Paris has decided to recall its ambassador from Rome, further deepening one of the worst crises between the two neighbouring countries in recent European history. The dramatic (some say theatrical) move was motivated by the repeated verbal attacks that prominent Italian political leaders – Luigi Di Maio, the head of the 5-Star, anti-establishment party, and Matteo Salvini of the Lega – launched against President Macron (both are deputy prime ministers in the current Italian government).
Recent relations between the two countries have been characterized by increasing political tensions and many problems are on the table. In particular, they regard French foreign policy: the leaders of the present Italian coalition government blame Paris for the crisis related to migration flows from Northern Africa, allegedly originated by France’s 2011 action to oust Gaddafi.
Most Italians and French are presumably looking with discomfort at what at first sight appears as a minor dispute, and do not believe that anything dramatic is about to happen. Indeed, the European Parliamentary elections are coming, and both the 5-Star Movement and the Lega are looking for suitable alliances. Macron has also its own reasons to fuel tensions.
The struggle between Paris and Rome has many lessons to teach. In particular, it shows that the space of political competition is no longer confined to the traditional national borders. A larger political space has emerged, and what could be seen as a dispute between representatives from different countries is actually an internal clash in an enlarged context.
What Can We Expect From The Coming Elections?
The 5-Star Movement has not experienced an easy life in Europe until now. Moreover, as a consequence of Brexit, its best ally, Nigel Farage’s UKIP, might be off the stage. Hence, the Movement is now eager to build new alliances, given that one needs at least 25 MEPs to qualify as a parliamentary group. Being outside any group means no access to parliamentary funds. Recent surveys show that a consistent share of the French electorate (more than 10%) are willing to support a gilets jaunes (yellow vest) party. This is why the 5-Star Movement is trying to develop close links with the yellow-vest movement, regardless of the vibrant reactions of the French executive.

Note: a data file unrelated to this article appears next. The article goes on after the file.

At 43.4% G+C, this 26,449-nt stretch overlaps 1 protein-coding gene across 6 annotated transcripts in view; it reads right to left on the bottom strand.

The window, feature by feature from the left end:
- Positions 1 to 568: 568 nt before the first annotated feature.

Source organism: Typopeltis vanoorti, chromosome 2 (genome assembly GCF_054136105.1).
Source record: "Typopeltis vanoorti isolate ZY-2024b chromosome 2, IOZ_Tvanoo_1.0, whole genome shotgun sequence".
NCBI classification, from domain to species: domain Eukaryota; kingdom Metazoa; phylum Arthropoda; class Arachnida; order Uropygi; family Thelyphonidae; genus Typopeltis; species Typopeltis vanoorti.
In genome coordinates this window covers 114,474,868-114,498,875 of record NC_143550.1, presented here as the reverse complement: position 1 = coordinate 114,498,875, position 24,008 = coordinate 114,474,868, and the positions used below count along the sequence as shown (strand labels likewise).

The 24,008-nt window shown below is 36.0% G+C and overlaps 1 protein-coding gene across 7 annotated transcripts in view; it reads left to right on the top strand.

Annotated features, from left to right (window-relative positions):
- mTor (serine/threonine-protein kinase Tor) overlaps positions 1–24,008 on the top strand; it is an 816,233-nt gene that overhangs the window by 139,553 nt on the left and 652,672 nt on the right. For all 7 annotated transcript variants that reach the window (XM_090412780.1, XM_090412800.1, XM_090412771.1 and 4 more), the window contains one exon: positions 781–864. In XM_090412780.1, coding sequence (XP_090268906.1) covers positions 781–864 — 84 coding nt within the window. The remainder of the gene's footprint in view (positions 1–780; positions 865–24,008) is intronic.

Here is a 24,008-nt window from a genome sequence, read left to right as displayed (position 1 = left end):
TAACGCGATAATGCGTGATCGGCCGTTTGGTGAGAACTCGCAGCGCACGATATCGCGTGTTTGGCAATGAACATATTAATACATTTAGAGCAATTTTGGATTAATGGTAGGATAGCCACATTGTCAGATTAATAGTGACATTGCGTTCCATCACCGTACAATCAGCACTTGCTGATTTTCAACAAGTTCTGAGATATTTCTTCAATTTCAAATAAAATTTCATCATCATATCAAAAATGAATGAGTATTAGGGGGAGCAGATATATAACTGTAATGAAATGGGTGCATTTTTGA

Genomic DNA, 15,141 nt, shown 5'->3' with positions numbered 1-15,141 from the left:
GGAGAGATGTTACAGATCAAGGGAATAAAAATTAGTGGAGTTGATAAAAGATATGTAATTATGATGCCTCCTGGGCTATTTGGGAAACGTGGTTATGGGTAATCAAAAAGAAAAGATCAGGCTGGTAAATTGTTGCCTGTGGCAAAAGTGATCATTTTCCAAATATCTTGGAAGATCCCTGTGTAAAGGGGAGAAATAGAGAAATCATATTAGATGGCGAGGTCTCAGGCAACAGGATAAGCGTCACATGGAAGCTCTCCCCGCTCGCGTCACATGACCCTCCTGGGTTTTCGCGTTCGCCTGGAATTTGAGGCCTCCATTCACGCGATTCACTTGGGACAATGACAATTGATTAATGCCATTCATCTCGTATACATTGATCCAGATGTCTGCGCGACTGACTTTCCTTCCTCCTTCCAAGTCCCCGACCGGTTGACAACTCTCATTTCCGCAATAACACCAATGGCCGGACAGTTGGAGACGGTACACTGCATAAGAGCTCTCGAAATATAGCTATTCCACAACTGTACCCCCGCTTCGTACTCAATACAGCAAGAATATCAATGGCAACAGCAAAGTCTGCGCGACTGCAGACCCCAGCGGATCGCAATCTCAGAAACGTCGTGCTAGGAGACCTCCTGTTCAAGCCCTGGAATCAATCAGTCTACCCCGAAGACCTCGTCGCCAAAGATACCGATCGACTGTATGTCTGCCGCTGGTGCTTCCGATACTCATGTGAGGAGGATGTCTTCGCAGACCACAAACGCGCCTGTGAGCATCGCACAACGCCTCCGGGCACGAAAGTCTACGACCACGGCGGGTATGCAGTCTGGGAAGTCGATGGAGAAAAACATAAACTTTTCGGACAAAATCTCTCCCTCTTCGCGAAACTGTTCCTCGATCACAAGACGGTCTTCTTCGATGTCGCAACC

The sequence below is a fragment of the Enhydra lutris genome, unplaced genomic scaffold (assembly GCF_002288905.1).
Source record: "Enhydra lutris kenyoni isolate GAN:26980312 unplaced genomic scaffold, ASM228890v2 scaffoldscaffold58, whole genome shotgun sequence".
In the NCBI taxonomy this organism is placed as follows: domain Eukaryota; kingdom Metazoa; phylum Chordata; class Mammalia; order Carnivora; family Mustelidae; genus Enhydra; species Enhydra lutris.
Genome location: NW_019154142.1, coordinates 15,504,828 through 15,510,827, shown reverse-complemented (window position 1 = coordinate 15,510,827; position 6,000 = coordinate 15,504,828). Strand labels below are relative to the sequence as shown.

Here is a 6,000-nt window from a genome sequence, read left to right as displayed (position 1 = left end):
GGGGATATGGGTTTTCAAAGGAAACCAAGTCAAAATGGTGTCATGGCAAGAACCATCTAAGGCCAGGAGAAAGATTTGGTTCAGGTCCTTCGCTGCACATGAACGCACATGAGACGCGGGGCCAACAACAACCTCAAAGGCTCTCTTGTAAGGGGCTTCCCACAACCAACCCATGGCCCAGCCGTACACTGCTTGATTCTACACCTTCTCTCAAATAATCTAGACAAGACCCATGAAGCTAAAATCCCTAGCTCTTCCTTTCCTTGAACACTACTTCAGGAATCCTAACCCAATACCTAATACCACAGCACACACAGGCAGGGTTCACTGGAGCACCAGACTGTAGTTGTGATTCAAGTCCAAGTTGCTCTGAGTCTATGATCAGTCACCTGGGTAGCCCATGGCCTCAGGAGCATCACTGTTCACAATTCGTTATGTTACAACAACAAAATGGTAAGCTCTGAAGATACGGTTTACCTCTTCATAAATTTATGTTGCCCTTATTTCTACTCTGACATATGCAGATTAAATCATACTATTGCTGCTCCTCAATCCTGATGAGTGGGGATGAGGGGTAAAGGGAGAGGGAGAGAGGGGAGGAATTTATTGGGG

Instead, Salvini is working to build a European far-right bloc that would include Marine Le Pen’s Rassemblement National. This explains his aggressive stance against French President Macron.
There are good reasons that justify ongoing tensions in the next few months: Italian leaders need to gain visibility at the European level by promoting their populist agenda, whereas Macron wishes to act as a centrist counterweight. In fact, the current polls show that most centrist pro-European groups are going to lose, while anti-EU alliances are on the rise (fig. 1).
The European People’s party group (EPP) should remain the largest group in the European Parliament. Yet, it might suffer a 20% loss, from 216 seats to 176. The Socialists and Democrats could fare even worse, and drop from 189 to 133 seats (-29%). The liberal ALDE and its potential ally, French President Macron’s En Marche, have also been losing ground in the latest months. This loss might be due to Macron reluctance to join the alliance. Apparently, he does not like being labelled a liberal. The far-right Europe of Nations and Freedom party could gain most, and increase its share of seats from 4.8% to 8.0 %. Together with other groups, such as the EFDD and the ECR, euro-sceptics could reach 25% of seats in the next European Parliament.
A Tweet From Brussels
Figure 2 reports the 2019 GDP growth rate forecasts for Europe. In brief, the bulk of Europe is about to experience a significant slowdown in economic activity. At the very bottom of the ranking lies Italy, with a 0.2% GDP growth rate, a forecast even less favorable than that released by the IMF in January, pointing to a 0.6% GDP growth rate. Germany, France and the UK are also expected to perform poorly. Political uncertainties are likely to be playing a role in the slowdown. France is being shaken by the yellow vest protests. The UK is dealing with Brexit. Germany is facing a deep political transition as Angela Merkel is about to leave the stage after so many years in power. Italy’s government seems only capable of charting rudderless courses.
Creating and feeding tensions against an external enemy – this is what Paris and Rome are currently doing – may distract voters from the economic slowdown. The upshot is that Europe will start facing its real problems only in June or later.